5 Prospects Who Could Make an Immediate Fantasy Baseball Impact

Washington prospect Trea Turner could provide value at a shallow shortstop position.

September is a great time for baseball. After five months of games, it’s a mad dash to the finish line. As playoff races heat up, each game becomes more important than the last, setting the stage for October baseball.

There’s another reason, though, to be anxious for September to roll around. MLB rosters expand each year on September 1, giving teams the chance to call up their top minor league talent and give them their first glimpse into big league baseball.

This has already been a year of remarkable young talent, with Carlos Correa, Noah Syndergaard, Joc Pederson, Miguel Sano, Kris Bryant, Kyle Schwarber and Andrew Heaney among those previously top-ranked prospects who have made their debuts this season and instantly produced at a high level.

Let’s take a look at five more prospects who have recently been called up, or will likely join the big league team when rosters expand next week, and assess their chances of becoming fantasy relevant over the season’s final month.

Even if these players struggle early on -- don’t let Sano, Correa and the crew fool you, most rookies do struggle early -- they’ll be worth monitoring for 2016.

Trea Turner, SS, Washington Nationals

Since being selected with the 14th overall pick of the 2014 MLB Draft, Turner has dominated at every level of the minor leagues, culminating in last week’s call-up to the Washington Nationals. Turner was tabbed as a defense and speed shortstop prospect -- and he’s definitely delivered with his legs -- but his bat has been a pleasant surprise.

Turner, 22, started 2015 in Double-A, posting a .322/.385/.471 line. He just kept on producing after a promotion to Triple-A, slashing .314/.353/.431 in 205 plate appearances before receiving the call from the Nationals. His speed is definitely an asset, too, as he’s swiped 29 bases in 116 games.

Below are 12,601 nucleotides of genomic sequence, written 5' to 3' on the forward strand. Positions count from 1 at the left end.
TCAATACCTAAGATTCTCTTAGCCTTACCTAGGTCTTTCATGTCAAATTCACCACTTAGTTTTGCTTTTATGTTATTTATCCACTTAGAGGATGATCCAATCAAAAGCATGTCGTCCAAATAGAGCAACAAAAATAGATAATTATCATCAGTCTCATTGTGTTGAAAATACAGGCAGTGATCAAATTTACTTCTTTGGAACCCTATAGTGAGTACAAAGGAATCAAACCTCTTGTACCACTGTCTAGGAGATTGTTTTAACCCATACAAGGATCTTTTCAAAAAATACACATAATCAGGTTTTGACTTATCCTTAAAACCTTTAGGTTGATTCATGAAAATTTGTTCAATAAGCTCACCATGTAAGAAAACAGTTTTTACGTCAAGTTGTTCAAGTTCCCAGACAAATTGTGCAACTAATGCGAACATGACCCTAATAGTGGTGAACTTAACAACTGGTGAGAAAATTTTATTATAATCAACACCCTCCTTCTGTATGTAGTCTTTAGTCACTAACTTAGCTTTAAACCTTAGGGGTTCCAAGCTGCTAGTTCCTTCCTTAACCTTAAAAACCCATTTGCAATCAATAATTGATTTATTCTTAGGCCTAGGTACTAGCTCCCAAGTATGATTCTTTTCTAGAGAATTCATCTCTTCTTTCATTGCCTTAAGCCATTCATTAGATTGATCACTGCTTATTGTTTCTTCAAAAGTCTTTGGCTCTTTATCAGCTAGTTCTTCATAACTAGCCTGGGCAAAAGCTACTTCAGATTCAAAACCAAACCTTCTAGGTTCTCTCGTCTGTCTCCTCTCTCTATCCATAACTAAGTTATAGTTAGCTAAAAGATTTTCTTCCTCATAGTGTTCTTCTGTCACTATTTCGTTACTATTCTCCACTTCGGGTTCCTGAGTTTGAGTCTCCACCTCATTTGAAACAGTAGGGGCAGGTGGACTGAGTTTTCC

It’s unclear how much he’ll play down the stretch for a Nationals team in the thick of a playoff race. Washington already had a crowded infield with Ryan Zimmerman, Anthony Rendon, Ian Desmond and Danny Espinosa. Desmond has been one of the game’s better hitting shortstops prior to this season, but he’s struggled to a .229/.279/.384 line.

As of Thursday, in four games with the Nationals, Turner has yet to start, logging four plate appearances as a substitute. If he’s not playing regularly, he’s not going to make much of a fantasy impact. If he does start getting regular at-bats, he’ll be an intriguing batting average and speed player at a thin position.

Corey Seager, SS, Los Angeles Dodgers

Brother of Seattle Mariners’ Kyle Seager, Corey is rated as the game’s top prospect by ESPN Insider Keith Law and Baseball America. A first-round pick in the 2012 MLB Draft, Seager didn’t really take off until 2014, when he posted a sparkling .442 wOBA in High-A ball and followed that up by finishing the year in Double-A, where he hit to the tune of a .407 wOBA.

He started 2015 in Double-A, which he made a joke of, mashing to a .471 wOBA in 86 plate appearances. That earned him a quick promotion to Triple-A, where he currently resides. In 421 plate appearances at the minors' highest level, Seager has a .277/.330/.445 slash line with a .341 wOBA and 12 home runs.

Seager is a near-lock to be the Dodgers 2016 Opening Day shortstop, but it’s uncertain if they’ll get him a cup of coffee this year. He could follow a path similar to the way Boston handled Xander Bogaerts, calling him up late in the 2013 campaign, giving him regular at-bats and keeping him in the lineup in the postseason.